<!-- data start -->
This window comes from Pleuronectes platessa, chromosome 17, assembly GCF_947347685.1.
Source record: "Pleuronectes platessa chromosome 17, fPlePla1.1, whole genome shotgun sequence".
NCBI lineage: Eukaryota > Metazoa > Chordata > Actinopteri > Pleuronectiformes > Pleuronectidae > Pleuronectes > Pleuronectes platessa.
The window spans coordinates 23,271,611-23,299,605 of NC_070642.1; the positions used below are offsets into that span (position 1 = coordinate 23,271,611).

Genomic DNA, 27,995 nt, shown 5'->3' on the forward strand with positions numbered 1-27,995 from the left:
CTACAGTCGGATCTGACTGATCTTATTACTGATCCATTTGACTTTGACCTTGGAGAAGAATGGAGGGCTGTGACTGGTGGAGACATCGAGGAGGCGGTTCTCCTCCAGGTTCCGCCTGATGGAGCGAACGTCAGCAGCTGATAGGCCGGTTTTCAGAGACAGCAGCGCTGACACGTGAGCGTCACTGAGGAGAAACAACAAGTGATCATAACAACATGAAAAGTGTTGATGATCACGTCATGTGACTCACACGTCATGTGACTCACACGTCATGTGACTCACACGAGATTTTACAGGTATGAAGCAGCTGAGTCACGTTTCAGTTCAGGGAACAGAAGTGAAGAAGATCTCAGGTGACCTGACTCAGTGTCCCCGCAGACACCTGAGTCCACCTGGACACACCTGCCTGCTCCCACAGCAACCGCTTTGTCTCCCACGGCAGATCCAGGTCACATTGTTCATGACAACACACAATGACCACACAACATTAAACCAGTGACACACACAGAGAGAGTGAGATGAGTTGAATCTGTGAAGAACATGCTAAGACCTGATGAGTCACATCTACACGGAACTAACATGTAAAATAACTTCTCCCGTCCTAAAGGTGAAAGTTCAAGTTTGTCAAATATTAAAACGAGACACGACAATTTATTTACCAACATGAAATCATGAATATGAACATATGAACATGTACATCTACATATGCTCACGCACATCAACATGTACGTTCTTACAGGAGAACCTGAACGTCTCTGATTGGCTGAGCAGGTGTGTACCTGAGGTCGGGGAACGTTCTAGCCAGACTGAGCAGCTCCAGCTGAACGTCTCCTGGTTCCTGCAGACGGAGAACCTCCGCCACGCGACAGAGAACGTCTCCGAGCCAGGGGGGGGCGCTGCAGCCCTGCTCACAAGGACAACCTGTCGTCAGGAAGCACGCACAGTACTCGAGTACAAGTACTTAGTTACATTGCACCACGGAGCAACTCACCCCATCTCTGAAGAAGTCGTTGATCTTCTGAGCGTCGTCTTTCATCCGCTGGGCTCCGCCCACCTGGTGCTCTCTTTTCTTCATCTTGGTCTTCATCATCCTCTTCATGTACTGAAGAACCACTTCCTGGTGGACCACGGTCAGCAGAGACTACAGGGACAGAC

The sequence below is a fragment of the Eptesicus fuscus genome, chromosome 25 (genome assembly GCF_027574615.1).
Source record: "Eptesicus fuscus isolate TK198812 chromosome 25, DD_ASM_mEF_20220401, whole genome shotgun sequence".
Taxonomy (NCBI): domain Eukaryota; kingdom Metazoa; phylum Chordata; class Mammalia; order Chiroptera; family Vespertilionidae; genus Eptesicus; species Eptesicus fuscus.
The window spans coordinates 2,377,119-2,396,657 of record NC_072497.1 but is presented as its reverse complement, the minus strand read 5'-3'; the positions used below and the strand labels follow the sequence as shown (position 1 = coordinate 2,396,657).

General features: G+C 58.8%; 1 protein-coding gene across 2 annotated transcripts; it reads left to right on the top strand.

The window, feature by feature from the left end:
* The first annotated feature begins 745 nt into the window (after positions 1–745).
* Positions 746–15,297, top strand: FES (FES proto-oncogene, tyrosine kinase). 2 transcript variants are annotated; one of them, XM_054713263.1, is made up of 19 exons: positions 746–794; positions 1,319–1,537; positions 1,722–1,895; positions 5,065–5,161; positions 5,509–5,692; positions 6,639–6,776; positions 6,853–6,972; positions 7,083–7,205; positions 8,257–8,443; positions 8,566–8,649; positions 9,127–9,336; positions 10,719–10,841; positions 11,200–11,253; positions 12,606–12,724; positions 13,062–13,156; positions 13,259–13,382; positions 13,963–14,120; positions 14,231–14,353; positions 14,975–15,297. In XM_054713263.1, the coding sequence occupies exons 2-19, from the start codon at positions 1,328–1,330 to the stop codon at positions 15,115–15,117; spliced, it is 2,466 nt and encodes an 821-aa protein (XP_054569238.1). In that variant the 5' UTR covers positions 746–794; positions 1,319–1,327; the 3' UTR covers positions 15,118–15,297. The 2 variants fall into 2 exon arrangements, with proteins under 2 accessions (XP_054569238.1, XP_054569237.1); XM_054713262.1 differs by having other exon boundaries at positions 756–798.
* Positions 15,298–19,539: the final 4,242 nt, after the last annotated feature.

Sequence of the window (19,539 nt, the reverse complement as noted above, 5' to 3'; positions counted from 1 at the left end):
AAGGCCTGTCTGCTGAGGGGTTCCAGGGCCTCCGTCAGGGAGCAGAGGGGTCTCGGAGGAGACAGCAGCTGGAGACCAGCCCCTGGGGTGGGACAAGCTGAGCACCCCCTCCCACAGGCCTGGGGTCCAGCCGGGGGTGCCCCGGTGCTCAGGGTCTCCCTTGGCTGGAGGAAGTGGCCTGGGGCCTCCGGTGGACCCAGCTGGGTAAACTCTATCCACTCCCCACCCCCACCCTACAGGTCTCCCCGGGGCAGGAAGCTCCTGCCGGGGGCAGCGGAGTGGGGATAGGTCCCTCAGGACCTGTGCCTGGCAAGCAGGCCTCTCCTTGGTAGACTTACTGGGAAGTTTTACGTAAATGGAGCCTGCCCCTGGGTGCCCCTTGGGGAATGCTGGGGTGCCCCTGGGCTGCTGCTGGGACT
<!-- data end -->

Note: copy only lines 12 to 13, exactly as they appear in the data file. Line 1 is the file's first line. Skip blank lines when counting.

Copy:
The window, feature by feature from the left end:
* The first annotated feature begins 745 nt into the window (after positions 1–745).